Kristen Hart has been surveying a number of nesting loggerhead sea turtle populations for years. Like most turtle ecologists, she knows that the females don’t typically start nesting unless they are at least 87 centimeters long from head to tail.
But she was surprised to find that many of the females in three distinct populations—two in Florida and one in Alabama—were significantly smaller when it came time for them to dig holes and lay eggs.
She wondered what ramifications this small size could have for the population and wildlife management.
Their findings suggest that “the conservation relevance is pretty high,” said Hart, a research ecologist with the U.S. Geological Survey, who is the author of a study on the small female loggerhead sea turtles (Caretta caretta) published recently in Conservation Science and Practice.
Hart and her colleagues, including Allison Benscoter, an ecologist at the U.S. Geological Survey and lead author of the study, survey beaches several times during loggerhead nesting seasons at Dry Tortugas and Everglades national parks in Florida and Gulf Shores in Alabama. Their measurements are added to a long-term dataset USGS keeps on nesting turtles, including their size measurements.
While some of the largest females they found nesting still measured more than 100 centimeters long, many turtles measured only 74 centimeters—almost 15% smaller than the 87 centimeters believed to be the minimum nesting size for loggerheads, Benscoter said.
At Everglades alone, nearly 24% of the nesting females were smaller than the size typically considered reproductive.
The researchers had fitted about 110 turtles from these three distinct populations with satellite tags. Analysis revealed that the smaller sea turtles were traveling less than the larger ones.
“The smaller ones migrated shorter distances and in shallower waters compared to the larger nesters,” Benscoter added.
This may have to do with energetics, Hart said, as the smaller turtles may have trouble dealing with the strong currents in the Straits of Florida between the Gulf and the open Atlantic Ocean to the east. “The current there is pretty ripping,” she said.
But choosing shallower coastal waters could be risky for the small turtles, causing more boat risk both from shipping and recreation.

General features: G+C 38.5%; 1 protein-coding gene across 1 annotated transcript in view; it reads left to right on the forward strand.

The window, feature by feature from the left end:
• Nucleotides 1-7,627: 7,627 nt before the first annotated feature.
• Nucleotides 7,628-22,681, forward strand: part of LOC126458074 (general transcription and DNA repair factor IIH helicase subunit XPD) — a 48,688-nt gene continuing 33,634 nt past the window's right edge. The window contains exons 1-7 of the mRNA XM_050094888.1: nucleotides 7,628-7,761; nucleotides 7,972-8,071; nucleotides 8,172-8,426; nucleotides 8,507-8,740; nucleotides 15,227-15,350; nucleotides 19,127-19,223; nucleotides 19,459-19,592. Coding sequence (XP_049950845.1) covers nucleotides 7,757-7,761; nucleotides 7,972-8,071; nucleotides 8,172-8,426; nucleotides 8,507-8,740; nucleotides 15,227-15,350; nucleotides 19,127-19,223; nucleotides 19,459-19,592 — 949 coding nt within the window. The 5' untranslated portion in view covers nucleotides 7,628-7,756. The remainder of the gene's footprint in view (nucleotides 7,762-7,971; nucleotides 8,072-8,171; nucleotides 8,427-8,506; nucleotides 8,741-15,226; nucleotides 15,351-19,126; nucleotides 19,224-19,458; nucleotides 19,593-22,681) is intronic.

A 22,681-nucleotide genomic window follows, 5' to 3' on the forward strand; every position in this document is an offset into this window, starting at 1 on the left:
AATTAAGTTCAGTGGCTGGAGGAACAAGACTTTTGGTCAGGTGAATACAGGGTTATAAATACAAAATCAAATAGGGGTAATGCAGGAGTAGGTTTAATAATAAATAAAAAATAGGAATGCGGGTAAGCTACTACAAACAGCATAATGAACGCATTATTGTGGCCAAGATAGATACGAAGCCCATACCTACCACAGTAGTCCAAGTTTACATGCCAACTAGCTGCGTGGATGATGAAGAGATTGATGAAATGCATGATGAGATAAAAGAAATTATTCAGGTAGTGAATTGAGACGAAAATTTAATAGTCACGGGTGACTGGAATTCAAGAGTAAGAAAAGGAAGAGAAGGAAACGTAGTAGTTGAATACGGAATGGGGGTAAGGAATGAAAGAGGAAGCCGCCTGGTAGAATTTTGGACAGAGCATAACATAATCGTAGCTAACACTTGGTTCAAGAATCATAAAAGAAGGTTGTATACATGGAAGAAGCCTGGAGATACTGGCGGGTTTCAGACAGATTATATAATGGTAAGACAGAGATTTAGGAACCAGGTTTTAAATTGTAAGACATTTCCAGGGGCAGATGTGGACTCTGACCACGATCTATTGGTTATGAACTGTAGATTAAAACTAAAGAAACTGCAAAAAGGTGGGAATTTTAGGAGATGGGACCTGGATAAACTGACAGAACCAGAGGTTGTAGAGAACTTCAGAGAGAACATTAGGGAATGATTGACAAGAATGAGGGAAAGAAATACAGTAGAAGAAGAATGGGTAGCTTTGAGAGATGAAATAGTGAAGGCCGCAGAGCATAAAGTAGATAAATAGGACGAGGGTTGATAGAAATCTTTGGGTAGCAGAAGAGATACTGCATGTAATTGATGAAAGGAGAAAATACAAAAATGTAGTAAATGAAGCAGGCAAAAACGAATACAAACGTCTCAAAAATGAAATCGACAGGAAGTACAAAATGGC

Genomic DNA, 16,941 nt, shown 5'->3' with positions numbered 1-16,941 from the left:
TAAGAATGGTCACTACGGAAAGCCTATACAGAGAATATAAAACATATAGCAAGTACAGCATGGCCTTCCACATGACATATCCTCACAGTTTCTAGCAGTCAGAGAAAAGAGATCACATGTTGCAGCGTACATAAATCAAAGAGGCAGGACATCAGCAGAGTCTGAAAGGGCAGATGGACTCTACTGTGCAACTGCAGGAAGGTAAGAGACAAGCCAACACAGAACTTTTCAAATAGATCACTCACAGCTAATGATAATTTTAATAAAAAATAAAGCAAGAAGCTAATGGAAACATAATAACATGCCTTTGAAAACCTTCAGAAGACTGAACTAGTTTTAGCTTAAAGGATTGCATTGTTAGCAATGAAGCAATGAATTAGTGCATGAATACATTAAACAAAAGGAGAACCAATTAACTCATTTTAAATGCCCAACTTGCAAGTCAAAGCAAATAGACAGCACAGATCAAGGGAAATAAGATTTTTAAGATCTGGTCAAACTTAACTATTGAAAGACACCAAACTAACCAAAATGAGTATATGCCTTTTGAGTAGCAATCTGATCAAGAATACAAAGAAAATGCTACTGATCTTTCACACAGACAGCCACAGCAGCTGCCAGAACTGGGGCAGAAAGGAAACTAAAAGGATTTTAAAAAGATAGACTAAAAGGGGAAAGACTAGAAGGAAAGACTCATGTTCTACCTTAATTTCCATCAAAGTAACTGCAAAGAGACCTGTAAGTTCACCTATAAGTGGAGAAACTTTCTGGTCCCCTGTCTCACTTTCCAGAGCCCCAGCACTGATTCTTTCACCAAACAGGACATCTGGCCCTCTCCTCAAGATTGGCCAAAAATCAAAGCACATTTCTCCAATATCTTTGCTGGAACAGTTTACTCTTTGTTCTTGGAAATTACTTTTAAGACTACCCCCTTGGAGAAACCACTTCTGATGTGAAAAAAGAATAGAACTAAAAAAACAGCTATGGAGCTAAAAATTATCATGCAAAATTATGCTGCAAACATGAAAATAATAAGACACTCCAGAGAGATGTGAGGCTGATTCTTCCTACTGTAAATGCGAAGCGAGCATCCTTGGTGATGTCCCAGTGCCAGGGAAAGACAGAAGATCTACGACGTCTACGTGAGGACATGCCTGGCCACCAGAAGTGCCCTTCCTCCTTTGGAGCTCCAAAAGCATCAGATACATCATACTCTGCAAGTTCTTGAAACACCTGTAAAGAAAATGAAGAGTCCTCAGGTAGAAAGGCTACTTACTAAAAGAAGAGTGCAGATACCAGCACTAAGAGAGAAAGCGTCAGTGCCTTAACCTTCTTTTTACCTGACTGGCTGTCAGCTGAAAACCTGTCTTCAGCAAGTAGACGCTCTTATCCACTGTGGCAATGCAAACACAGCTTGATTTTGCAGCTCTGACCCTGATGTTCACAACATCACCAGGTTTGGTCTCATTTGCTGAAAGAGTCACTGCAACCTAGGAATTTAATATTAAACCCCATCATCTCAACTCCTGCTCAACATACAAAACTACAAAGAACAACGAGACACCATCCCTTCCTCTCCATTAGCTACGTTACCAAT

The researchers aren’t sure exactly why these breeding females are smaller, on average. They also don’t know the nesting females’ ages. Benscoter speculated that it could be that the turtles in these regions grow more slowly than loggerheads elsewhere, or that they mature at an earlier age. Warmer waters due to climate change could play a role as well—the two Florida survey areas are highly susceptible to climate change and sea level rise, while nests in the Alabama location often get flooded during storms.
Hart said the study reinforces that the smaller populations of loggerheads found in these parts of the Gulf may not behave the same as larger populations there and elsewhere in the Atlantic. This factor is important in the statistical analysis of populations, as it could affect models and predictions of the numbers of breeding turtles.
For example, turtles that are killed accidentally by boats or even by oil spills, such as the Deepwater Horizon disaster in 2010, are often categorized by reproducing and non-reproducing individuals. These categories help wildlife managers make decisions on the level of impact that something like an oil spill or the incidental take from a year’s worth of ship strikes might have on populations. If 70-centimeter-long turtles killed during these events are considered non-reproducing, decisions made on mitigation or conservation actions may not be sufficient in some cases.
Similar size-related differences may be occurring in other sea turtle populations found in these areas like green sea turtles (Chelonia mydas), but further research would be needed, the team said.
|Joshua Rapp Learn is a science writer at The Wildlife Society. Contact him at firstname.lastname@example.org with any questions or comments about his article.
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